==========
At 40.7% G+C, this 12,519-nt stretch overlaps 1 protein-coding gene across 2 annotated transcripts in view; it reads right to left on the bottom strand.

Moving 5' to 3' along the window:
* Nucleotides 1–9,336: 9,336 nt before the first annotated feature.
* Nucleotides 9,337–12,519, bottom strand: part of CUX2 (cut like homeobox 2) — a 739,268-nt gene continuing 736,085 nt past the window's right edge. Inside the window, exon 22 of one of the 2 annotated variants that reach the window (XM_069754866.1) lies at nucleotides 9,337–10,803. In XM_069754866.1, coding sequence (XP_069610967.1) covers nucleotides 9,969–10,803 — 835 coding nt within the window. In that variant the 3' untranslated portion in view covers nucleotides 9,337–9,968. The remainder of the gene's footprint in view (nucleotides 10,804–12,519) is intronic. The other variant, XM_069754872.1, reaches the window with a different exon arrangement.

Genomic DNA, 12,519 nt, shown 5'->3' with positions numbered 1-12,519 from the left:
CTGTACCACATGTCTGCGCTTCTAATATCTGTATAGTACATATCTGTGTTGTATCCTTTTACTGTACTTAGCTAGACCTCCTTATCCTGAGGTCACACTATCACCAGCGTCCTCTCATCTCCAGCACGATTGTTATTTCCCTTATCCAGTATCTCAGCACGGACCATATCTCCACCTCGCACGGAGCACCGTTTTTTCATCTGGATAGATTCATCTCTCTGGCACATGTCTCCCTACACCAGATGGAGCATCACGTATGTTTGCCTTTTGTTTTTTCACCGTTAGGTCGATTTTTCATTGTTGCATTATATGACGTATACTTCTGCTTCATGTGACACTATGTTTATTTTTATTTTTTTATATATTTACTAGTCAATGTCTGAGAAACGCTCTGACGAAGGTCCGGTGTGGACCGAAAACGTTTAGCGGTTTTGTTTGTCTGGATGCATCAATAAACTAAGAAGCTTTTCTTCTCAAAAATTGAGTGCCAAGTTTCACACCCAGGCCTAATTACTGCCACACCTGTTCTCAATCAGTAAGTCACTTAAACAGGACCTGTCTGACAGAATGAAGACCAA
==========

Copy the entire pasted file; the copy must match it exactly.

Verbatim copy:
At 40.7% G+C, this 12,519-nt stretch overlaps 1 protein-coding gene across 2 annotated transcripts in view; it reads right to left on the bottom strand.

Moving 5' to 3' along the window:
* Nucleotides 1–9,336: 9,336 nt before the first annotated feature.
* Nucleotides 9,337–12,519, bottom strand: part of CUX2 (cut like homeobox 2) — a 739,268-nt gene continuing 736,085 nt past the window's right edge. Inside the window, exon 22 of one of the 2 annotated variants that reach the window (XM_069754866.1) lies at nucleotides 9,337–10,803. In XM_069754866.1, coding sequence (XP_069610967.1) covers nucleotides 9,969–10,803 — 835 coding nt within the window. In that variant the 3' untranslated portion in view covers nucleotides 9,337–9,968. The remainder of the gene's footprint in view (nucleotides 10,804–12,519) is intronic. The other variant, XM_069754872.1, reaches the window with a different exon arrangement.

Genomic DNA, 12,519 nt, shown 5'->3' with positions numbered 1-12,519 from the left:
CTGTACCACATGTCTGCGCTTCTAATATCTGTATAGTACATATCTGTGTTGTATCCTTTTACTGTACTTAGCTAGACCTCCTTATCCTGAGGTCACACTATCACCAGCGTCCTCTCATCTCCAGCACGATTGTTATTTCCCTTATCCAGTATCTCAGCACGGACCATATCTCCACCTCGCACGGAGCACCGTTTTTTCATCTGGATAGATTCATCTCTCTGGCACATGTCTCCCTACACCAGATGGAGCATCACGTATGTTTGCCTTTTGTTTTTTCACCGTTAGGTCGATTTTTCATTGTTGCATTATATGACGTATACTTCTGCTTCATGTGACACTATGTTTATTTTTATTTTTTTATATATTTACTAGTCAATGTCTGAGAAACGCTCTGACGAAGGTCCGGTGTGGACCGAAAACGTTTAGCGGTTTTGTTTGTCTGGATGCATCAATAAACTAAGAAGCTTTTCTTCTCAAAAATTGAGTGCCAAGTTTCACACCCAGGCCTAATTACTGCCACACCTGTTCTCAATCAGTAAGTCACTTAAACAGGACCTGTCTGACAGAATGAAGACCAA